The UK private sector expanded for the third successive month in April to the strongest level in a year, driven by a sharp upturn in the services economy, while manufacturing remained in the contraction zone, flash survey results from S&P Global showed on Friday.
The flash Chartered Institute of Procurement & Supply composite output index climbed to 53.9 in April from 52.2 in March. The expected score was 52.5.
Any reading above 50 indicates expansion in the sector.
“Growth is lopsided, however, with surging demand for services contrasting with an ongoing downturn in demand for goods,” S&P Global Market Intelligence Chief Business Economist Chris Williamson said.
The Service Purchasing Managers’ Index, or PMI, rose to a 1-year high of 54.9 in April from 52.9 in the previous month. The reading was expected to remain stable at 52.9.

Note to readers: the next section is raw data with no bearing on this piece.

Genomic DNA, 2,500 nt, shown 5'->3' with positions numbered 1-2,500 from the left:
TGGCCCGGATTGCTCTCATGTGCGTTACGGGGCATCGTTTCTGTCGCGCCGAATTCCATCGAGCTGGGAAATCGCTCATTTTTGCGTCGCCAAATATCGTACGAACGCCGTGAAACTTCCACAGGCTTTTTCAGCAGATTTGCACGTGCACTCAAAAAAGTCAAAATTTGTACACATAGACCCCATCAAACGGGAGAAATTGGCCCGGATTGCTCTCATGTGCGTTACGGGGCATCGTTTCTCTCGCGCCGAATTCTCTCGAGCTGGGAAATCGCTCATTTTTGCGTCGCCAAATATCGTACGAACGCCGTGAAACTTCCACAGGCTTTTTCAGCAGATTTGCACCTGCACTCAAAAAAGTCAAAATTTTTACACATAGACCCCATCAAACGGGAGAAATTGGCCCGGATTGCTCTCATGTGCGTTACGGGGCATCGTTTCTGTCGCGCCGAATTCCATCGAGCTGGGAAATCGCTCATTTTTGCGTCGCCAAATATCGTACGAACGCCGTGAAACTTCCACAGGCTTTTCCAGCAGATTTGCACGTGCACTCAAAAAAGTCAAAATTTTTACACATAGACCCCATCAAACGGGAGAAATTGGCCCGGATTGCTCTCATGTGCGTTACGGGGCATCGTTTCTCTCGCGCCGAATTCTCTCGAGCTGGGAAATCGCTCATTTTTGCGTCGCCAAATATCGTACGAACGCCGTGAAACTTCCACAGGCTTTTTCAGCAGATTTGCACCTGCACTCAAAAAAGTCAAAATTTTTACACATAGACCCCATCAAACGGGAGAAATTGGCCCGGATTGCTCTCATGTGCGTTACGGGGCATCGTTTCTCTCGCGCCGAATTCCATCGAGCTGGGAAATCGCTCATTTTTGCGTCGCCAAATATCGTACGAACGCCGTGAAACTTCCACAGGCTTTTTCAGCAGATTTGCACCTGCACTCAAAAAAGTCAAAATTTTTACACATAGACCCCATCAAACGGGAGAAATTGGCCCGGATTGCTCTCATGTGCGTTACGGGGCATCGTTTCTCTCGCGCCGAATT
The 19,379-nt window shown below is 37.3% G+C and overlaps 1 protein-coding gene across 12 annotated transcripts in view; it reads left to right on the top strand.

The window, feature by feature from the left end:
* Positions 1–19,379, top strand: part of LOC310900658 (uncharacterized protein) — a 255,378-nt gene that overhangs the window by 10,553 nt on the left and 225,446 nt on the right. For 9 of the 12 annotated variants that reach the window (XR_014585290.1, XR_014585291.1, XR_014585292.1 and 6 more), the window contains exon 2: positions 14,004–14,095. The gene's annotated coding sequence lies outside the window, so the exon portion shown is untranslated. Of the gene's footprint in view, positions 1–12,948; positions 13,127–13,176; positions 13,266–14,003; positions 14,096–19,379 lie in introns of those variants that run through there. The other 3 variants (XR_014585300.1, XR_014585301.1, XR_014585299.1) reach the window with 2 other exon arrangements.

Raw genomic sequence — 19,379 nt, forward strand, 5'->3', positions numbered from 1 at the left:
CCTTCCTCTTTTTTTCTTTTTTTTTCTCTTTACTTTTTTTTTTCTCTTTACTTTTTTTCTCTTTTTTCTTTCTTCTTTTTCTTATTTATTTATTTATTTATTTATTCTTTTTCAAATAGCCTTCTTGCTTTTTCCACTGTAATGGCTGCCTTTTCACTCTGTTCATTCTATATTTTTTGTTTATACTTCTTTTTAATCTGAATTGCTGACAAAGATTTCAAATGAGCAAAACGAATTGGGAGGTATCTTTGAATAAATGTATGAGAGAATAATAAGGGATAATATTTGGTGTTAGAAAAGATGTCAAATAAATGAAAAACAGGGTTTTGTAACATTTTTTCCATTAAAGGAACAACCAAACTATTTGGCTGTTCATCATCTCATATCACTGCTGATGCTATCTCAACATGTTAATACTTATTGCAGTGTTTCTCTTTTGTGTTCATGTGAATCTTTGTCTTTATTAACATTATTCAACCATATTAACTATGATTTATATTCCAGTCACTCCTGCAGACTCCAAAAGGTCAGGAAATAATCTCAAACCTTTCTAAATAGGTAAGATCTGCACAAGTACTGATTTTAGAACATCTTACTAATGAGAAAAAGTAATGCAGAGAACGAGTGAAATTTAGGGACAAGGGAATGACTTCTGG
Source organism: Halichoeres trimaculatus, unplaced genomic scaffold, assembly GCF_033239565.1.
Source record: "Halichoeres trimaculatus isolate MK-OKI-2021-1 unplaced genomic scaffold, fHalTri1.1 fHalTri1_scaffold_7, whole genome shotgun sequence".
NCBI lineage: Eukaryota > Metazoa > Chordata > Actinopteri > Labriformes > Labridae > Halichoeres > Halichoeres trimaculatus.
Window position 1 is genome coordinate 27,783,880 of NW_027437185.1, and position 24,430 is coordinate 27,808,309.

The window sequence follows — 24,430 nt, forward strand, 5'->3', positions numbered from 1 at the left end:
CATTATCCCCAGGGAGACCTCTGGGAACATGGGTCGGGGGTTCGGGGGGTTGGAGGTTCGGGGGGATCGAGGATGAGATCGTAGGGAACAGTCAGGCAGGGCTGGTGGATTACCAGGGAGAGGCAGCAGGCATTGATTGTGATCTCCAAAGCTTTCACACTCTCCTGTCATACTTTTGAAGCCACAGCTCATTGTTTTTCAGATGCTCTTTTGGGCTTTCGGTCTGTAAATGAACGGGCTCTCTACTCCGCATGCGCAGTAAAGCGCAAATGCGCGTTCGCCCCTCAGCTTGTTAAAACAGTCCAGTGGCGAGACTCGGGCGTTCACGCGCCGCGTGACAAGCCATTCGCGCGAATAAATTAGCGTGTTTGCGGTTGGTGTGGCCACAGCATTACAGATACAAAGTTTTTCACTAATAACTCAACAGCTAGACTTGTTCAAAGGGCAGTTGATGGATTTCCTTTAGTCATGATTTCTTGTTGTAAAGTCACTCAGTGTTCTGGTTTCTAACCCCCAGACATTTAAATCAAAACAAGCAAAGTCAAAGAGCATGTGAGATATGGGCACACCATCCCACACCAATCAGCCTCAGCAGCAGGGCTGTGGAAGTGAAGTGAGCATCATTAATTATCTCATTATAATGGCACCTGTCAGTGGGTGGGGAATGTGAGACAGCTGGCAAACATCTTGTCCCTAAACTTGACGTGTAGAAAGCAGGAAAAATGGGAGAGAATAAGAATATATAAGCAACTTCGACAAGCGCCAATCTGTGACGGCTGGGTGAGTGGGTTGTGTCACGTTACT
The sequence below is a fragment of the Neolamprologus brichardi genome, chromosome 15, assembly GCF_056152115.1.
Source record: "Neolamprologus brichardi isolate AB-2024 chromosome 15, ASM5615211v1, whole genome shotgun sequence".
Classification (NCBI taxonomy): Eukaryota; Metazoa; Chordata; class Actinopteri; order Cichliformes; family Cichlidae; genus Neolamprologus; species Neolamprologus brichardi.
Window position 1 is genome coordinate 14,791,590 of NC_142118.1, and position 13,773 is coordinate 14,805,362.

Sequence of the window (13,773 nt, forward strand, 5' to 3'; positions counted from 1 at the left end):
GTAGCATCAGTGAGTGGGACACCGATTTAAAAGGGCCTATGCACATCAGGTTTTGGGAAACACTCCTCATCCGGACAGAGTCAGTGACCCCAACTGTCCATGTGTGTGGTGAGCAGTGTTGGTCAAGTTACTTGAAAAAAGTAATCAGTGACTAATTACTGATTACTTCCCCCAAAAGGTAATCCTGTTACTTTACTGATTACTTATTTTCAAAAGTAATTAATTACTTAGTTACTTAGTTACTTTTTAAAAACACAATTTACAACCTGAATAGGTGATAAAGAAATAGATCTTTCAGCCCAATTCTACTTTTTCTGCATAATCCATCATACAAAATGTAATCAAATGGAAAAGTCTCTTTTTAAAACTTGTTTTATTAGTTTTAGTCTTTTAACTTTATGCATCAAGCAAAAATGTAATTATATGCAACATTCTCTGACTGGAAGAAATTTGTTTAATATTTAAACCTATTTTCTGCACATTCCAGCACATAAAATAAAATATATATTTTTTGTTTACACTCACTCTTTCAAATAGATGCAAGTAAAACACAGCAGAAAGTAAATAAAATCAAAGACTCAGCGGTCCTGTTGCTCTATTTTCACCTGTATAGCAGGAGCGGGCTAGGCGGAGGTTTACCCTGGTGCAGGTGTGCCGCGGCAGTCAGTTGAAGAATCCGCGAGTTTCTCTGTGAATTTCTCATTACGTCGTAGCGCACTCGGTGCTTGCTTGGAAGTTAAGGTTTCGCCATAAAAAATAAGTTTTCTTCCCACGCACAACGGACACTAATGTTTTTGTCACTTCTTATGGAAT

At the same time, the manufacturing PMI slid to 46.6 in April from 47.9 a month ago and remained below the forecast of 48.5.
The service economy’s new order growth reached a 13-month high as spending on travel, leisure, and entertainment increased.
On the other hand, manufacturers attributed a renewed fall in new work to customer destocking, elevated energy costs and subdued demand for big ticket consumer goods.
Due to the lower fuel and energy prices, as well as better supply circumstances, April data showed the smallest increase in input costs for private sector companies in nearly two years.
Despite a few obstacles to employment growth, the rate of job creation in the British private sector increased to a six-month high, driven by greater hiring in the service sector.
Measured overall, the degree of confidence towards output growth in the year ahead eased slightly since March but was the second highest since March 2022, the survey said.
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